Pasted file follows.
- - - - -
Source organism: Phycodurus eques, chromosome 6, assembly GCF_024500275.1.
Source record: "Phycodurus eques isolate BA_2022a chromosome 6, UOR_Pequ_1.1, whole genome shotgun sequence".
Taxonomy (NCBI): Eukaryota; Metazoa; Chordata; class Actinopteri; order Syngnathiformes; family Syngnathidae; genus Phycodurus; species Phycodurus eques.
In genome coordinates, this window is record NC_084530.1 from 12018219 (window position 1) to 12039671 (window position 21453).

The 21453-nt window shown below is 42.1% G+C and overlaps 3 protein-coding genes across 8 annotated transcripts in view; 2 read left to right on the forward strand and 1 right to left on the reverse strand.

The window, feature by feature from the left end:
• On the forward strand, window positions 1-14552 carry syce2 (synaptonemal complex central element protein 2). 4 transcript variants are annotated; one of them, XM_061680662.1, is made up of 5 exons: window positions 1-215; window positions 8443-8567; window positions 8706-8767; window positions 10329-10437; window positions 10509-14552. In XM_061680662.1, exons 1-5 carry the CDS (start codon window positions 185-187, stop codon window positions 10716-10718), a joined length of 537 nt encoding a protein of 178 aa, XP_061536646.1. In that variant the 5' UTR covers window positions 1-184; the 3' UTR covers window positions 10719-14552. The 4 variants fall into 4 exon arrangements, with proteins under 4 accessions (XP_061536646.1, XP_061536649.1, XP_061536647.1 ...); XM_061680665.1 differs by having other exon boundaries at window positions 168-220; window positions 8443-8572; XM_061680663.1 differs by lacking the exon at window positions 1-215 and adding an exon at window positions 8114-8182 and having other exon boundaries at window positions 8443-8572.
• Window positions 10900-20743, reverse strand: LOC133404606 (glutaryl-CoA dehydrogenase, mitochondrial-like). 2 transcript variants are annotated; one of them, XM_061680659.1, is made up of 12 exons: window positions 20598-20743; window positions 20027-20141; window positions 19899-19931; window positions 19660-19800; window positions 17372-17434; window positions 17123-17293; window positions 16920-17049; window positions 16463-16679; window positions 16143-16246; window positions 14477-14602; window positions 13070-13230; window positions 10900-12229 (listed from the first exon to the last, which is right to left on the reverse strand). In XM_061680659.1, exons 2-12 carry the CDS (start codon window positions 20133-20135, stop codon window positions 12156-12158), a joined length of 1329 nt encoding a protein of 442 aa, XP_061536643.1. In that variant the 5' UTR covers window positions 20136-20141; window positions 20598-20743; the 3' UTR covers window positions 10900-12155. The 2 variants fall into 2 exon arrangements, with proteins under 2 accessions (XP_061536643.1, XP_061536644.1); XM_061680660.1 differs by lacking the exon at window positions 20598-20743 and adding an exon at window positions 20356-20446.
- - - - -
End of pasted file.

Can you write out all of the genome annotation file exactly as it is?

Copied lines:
Source organism: Phycodurus eques, chromosome 6, assembly GCF_024500275.1.
Source record: "Phycodurus eques isolate BA_2022a chromosome 6, UOR_Pequ_1.1, whole genome shotgun sequence".
Taxonomy (NCBI): Eukaryota; Metazoa; Chordata; class Actinopteri; order Syngnathiformes; family Syngnathidae; genus Phycodurus; species Phycodurus eques.
In genome coordinates, this window is record NC_084530.1 from 12018219 (window position 1) to 12039671 (window position 21453).

The 21453-nt window shown below is 42.1% G+C and overlaps 3 protein-coding genes across 8 annotated transcripts in view; 2 read left to right on the forward strand and 1 right to left on the reverse strand.

The window, feature by feature from the left end:
• On the forward strand, window positions 1-14552 carry syce2 (synaptonemal complex central element protein 2). 4 transcript variants are annotated; one of them, XM_061680662.1, is made up of 5 exons: window positions 1-215; window positions 8443-8567; window positions 8706-8767; window positions 10329-10437; window positions 10509-14552. In XM_061680662.1, exons 1-5 carry the CDS (start codon window positions 185-187, stop codon window positions 10716-10718), a joined length of 537 nt encoding a protein of 178 aa, XP_061536646.1. In that variant the 5' UTR covers window positions 1-184; the 3' UTR covers window positions 10719-14552. The 4 variants fall into 4 exon arrangements, with proteins under 4 accessions (XP_061536646.1, XP_061536649.1, XP_061536647.1 ...); XM_061680665.1 differs by having other exon boundaries at window positions 168-220; window positions 8443-8572; XM_061680663.1 differs by lacking the exon at window positions 1-215 and adding an exon at window positions 8114-8182 and having other exon boundaries at window positions 8443-8572.
• Window positions 10900-20743, reverse strand: LOC133404606 (glutaryl-CoA dehydrogenase, mitochondrial-like). 2 transcript variants are annotated; one of them, XM_061680659.1, is made up of 12 exons: window positions 20598-20743; window positions 20027-20141; window positions 19899-19931; window positions 19660-19800; window positions 17372-17434; window positions 17123-17293; window positions 16920-17049; window positions 16463-16679; window positions 16143-16246; window positions 14477-14602; window positions 13070-13230; window positions 10900-12229 (listed from the first exon to the last, which is right to left on the reverse strand). In XM_061680659.1, exons 2-12 carry the CDS (start codon window positions 20133-20135, stop codon window positions 12156-12158), a joined length of 1329 nt encoding a protein of 442 aa, XP_061536643.1. In that variant the 5' UTR covers window positions 20136-20141; window positions 20598-20743; the 3' UTR covers window positions 10900-12155. The 2 variants fall into 2 exon arrangements, with proteins under 2 accessions (XP_061536643.1, XP_061536644.1); XM_061680660.1 differs by lacking the exon at window positions 20598-20743 and adding an exon at window positions 20356-20446.